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Monday, October 9, 2017

Targeting: Where and Why - The Fourth Shot (After a Drop)

Be sure to positively identify your target before hitting the ball...

This will be week 4 of the series on targeting. The first, Targeting: Where and Why - The Serve - focused on the serve targeting strategies. The second, Targeting: Where and Why - The Return of Serve, focused on the return. The third, Targeting: Where and Why - The Third Shot, focused on options for the serving team's first return. The natural progression for this week is the fourth shot, i.e., the return of the third-shot drop or drive.

The usual reminder before starting: there is a set of premises that guide us in through the decision-making process. These were covered in the article Targeting: Where and Why. The primary goal of the fourth shot is to begin constructing the rally in your favor. The target is dependent on the type of third shot and the opponents' positions on the court. Today's article will cover the third-shot drop. Next week will cover the third-shot drive.

Scenario 1 - Opponents fail to gain the NVZ and remain back

This is nearly the best of all worlds in pickleball. You have control of the net and your opponents are not even close. Since we have learned that the team controlling the net has a greater probability of winning the rally, you start with an advantage. The key is to now use that advantage to apply pressure.

A good drop shot will bounce such that the ball remains below the top of the net. This prevents driving the ball as it will have to be hit upward and a hard hit will carry out of bounds. Instead, the shot should be hit with a slightly upward arc and deep enough to reach the opponents' feet. Much like the return of serve when both opponents are back, the target should be their backhand sides.

It is also helpful to attack the player who is least ready - the hitter of the drop shot. That opponent may not have fully recovered to the ready position following his shot and will have a more difficult shot.

Keeping opponents deep provides several advantages. Players have longer shots. Longer shots are more difficult and provide you with more time. Players are less likely to hit an offensive shot as they are in a defensive position. Players have fewer angles to hit passing shots.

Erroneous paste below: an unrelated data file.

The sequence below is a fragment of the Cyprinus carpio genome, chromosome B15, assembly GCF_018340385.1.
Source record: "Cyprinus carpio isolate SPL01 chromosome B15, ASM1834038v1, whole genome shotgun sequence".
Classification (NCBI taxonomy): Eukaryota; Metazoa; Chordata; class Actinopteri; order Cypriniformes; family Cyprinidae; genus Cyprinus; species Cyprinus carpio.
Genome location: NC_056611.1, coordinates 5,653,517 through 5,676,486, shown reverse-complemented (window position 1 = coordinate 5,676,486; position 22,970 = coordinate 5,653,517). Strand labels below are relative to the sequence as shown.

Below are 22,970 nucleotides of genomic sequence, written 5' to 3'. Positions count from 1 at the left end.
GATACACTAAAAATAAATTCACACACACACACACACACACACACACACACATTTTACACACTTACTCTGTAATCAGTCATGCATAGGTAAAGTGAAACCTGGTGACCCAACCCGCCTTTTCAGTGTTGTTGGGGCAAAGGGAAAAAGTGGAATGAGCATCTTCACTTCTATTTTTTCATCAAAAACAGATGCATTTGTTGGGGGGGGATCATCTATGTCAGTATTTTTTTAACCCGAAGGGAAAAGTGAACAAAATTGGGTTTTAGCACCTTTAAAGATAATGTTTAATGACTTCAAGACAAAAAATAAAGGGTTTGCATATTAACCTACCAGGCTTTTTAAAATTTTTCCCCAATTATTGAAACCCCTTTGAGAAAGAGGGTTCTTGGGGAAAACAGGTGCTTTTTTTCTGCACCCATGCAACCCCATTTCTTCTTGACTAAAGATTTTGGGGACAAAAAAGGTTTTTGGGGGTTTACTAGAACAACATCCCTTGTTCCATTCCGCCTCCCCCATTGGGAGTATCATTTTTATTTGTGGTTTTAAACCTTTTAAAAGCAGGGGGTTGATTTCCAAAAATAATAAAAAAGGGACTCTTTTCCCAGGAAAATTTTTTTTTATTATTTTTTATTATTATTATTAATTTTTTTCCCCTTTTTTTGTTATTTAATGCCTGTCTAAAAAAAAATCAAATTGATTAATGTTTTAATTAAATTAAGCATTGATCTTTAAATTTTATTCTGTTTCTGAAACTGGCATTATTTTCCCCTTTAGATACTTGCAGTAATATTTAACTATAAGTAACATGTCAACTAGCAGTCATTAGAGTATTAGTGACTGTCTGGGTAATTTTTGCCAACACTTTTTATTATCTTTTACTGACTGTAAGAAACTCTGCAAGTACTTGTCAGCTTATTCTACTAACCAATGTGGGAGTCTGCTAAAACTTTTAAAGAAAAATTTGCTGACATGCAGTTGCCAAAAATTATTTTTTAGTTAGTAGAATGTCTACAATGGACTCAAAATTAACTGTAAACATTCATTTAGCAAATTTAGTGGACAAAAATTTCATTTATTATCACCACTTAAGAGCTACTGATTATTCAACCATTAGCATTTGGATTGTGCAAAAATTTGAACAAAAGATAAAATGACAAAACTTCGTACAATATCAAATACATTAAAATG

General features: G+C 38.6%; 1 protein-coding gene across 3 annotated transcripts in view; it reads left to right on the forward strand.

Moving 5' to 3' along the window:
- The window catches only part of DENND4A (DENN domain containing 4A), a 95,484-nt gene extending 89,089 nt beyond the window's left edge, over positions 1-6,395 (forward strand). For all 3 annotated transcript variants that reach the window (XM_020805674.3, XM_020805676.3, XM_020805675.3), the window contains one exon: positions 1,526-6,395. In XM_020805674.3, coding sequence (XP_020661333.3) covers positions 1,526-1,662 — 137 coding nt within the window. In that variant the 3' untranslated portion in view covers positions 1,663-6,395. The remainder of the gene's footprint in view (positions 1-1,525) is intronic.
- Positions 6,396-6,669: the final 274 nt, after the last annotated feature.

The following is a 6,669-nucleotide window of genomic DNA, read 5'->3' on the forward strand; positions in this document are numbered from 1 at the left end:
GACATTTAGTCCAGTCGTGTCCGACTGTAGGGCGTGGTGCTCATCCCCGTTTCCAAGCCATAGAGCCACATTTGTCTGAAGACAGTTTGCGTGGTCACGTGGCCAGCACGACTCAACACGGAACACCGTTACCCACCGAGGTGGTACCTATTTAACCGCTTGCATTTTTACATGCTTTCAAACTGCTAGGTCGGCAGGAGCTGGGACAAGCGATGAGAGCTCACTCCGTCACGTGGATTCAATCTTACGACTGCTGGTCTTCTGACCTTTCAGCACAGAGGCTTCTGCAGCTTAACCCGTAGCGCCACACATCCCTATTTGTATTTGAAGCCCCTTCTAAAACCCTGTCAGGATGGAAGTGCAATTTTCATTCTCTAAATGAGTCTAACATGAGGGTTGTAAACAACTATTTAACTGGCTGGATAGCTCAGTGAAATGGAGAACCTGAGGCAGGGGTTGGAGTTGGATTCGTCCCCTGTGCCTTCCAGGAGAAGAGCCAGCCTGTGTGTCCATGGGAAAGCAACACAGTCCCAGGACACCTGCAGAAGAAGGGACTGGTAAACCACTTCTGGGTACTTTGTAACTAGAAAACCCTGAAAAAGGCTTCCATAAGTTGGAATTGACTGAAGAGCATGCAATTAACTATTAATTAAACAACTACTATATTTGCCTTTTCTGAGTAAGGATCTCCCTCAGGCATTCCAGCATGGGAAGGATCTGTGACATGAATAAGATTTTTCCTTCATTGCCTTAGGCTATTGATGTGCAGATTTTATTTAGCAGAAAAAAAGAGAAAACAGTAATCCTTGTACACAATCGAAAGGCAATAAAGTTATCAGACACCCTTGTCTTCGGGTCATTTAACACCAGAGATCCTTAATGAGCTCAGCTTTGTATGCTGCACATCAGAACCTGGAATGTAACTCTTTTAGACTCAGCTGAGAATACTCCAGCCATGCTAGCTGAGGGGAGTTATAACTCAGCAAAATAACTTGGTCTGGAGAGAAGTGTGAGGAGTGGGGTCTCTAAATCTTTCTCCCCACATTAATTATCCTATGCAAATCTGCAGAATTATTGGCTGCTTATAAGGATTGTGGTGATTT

Scenario 2 - One opponent advances past his partner

This is the second best scenario. You still have control of the net and your opponents are not split. The strategy is similar to scenario 1 but your choice should focus on the player farthest from the net. The first objective is feet and the second objective is the backhand side.

Scenario 3 - One opponent advances to the NVZ and his partner stays back

This is so similar to the previous scenario that some wonder why it is separate. The primary strategy is identical - focus on the player farthest from the net. But the wide distance between opponents provides an opportunity that should not be ignored when presented. The wide alley should be exploited when the player in front of the opponent in the back has the drop hit to his side.

Scenario 4 - Both opponents advance to the NVZ

While this scenario is the worst for a team facing a third-shot drop, it is normally a neutral situation at worst. The objective of this fourth shot is to move from neutrality to an advantage by putting the opponents out of their comfort zone. As always, the target is feet and backhands. These positions require a dink. Most players like to dink crosscourt because the longer shot has more room for error and the net is lower in the middle. Therefore, Red A may choose Target 3 even if it is to Blue A's forehand side. Other players like to dink straight across. Try to target the backhand side, though.

All of these scenarios are based on the assumption that the third-shot drop is hit so that it bounces low in the NVZ. A drop shot that is long or a drive both present the opportunity for more offensive shots. Those will be discussed next week.

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